According to data from the Washington State Office of the Insurance Commissioner, for every dollar Premera collected in premiums in 2020, the company paid out 73 to 82 cents in benefits. Kaiser Foundation Group, which insures the largest number of people in the state, paid out 84 to 97 cents. Most insurers paid from 79 to 82 cents.
Confluence also provides so-called charity care, which gives a discount to people earning less than 400% of the poverty level, meaning the health care provider gets a lower reimbursement, Rutherford said.
Premera contends that Confluence’s dominance in North Central Washington means they have little incentive to make a deal.
“To clear up a few misconceptions — the first is the notion that Premera doesn’t want to pay its fair share. That’s simply not true,” Premera’s Wallace said. “The truth is that Confluence is the largest multispecialty health system in North Central Washington with no true competition within 100 miles. On average, Confluence Health’s hospital costs are higher than all other systems in eastern Washington. There are 12 other health plans that compete aggressively with us in the market.”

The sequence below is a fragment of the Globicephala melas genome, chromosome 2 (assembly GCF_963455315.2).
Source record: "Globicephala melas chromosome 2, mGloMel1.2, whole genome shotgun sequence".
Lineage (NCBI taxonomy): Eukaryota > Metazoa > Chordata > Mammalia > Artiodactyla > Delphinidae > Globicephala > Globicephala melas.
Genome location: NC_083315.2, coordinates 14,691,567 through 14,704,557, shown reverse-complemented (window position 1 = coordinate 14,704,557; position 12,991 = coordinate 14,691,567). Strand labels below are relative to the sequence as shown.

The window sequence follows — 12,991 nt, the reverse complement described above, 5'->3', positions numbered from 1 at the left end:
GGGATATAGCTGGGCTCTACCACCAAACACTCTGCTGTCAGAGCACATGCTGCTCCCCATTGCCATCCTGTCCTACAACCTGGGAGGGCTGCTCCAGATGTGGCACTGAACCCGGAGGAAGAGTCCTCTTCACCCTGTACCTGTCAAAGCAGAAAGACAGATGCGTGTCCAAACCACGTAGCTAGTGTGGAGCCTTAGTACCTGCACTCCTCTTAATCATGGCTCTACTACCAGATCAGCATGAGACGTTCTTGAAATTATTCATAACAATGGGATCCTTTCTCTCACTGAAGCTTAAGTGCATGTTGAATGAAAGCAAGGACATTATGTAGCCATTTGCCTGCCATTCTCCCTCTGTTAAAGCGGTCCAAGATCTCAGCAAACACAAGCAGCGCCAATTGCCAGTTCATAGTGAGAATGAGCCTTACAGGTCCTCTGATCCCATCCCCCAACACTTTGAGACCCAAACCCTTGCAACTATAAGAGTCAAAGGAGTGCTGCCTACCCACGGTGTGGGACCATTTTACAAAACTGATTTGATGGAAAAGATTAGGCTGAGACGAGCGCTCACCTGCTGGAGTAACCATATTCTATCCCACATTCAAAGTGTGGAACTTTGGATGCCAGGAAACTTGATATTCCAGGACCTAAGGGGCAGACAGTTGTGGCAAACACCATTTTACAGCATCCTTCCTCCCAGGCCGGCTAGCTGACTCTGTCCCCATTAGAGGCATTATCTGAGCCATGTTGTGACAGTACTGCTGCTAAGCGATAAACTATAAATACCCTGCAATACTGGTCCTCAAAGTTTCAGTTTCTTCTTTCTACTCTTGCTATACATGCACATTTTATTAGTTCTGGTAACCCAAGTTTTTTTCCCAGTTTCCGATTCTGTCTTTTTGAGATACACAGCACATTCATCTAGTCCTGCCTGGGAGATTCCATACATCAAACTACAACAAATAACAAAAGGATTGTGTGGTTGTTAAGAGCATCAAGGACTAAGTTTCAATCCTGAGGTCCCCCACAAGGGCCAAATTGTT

Impasses in negotiations between medical providers and health insurers are becoming increasingly widespread. It’s particularly common with larger insurance companies, Canning said. Providence, which has dozens of hospitals and clinics across the state, terminated its contract with Premera in 2017.
The Center on Health Insurance Reforms (CHIR) at Georgetown University has tracked an increase in reporting on contract disputes since 2019. “These discussions are becoming more contentious as insurers face mounting pressure to rein in health care costs while ensuring consumers’ access to providers,” according to health policy specialists who contributed to the CHIR blog. Industry consolidation by both health care providers and insurance companies has exacerbated the situation, they said.